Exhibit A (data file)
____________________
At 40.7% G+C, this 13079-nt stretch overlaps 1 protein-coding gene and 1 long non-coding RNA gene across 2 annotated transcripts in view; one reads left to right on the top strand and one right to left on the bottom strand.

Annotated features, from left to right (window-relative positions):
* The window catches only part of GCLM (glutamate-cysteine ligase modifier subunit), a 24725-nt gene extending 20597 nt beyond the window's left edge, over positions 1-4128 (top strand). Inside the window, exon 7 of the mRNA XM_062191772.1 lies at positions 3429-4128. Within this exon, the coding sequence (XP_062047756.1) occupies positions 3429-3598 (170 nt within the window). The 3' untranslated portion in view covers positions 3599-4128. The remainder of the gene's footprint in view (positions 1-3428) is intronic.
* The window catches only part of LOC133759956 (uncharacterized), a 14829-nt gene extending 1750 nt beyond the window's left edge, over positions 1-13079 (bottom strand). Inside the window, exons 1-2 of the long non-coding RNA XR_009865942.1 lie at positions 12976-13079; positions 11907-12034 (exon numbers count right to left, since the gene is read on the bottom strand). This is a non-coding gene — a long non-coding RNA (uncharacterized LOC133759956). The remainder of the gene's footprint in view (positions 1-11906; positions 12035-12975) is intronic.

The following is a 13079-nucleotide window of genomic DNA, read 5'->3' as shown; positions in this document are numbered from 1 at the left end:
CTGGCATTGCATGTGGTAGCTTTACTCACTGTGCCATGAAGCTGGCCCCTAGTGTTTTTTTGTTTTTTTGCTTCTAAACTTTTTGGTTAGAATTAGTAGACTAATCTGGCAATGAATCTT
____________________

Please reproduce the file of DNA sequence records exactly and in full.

At 40.7% G+C, this 13079-nt stretch overlaps 1 protein-coding gene and 1 long non-coding RNA gene across 2 annotated transcripts in view; one reads left to right on the top strand and one right to left on the bottom strand.

Annotated features, from left to right (window-relative positions):
* The window catches only part of GCLM (glutamate-cysteine ligase modifier subunit), a 24725-nt gene extending 20597 nt beyond the window's left edge, over positions 1-4128 (top strand). Inside the window, exon 7 of the mRNA XM_062191772.1 lies at positions 3429-4128. Within this exon, the coding sequence (XP_062047756.1) occupies positions 3429-3598 (170 nt within the window). The 3' untranslated portion in view covers positions 3599-4128. The remainder of the gene's footprint in view (positions 1-3428) is intronic.
* The window catches only part of LOC133759956 (uncharacterized), a 14829-nt gene extending 1750 nt beyond the window's left edge, over positions 1-13079 (bottom strand). Inside the window, exons 1-2 of the long non-coding RNA XR_009865942.1 lie at positions 12976-13079; positions 11907-12034 (exon numbers count right to left, since the gene is read on the bottom strand). This is a non-coding gene — a long non-coding RNA (uncharacterized LOC133759956). The remainder of the gene's footprint in view (positions 1-11906; positions 12035-12975) is intronic.

The following is a 13079-nucleotide window of genomic DNA, read 5'->3' as shown; positions in this document are numbered from 1 at the left end:
CTGGCATTGCATGTGGTAGCTTTACTCACTGTGCCATGAAGCTGGCCCCTAGTGTTTTTTTGTTTTTTTGCTTCTAAACTTTTTGGTTAGAATTAGTAGACTAATCTGGCAATGAATCTT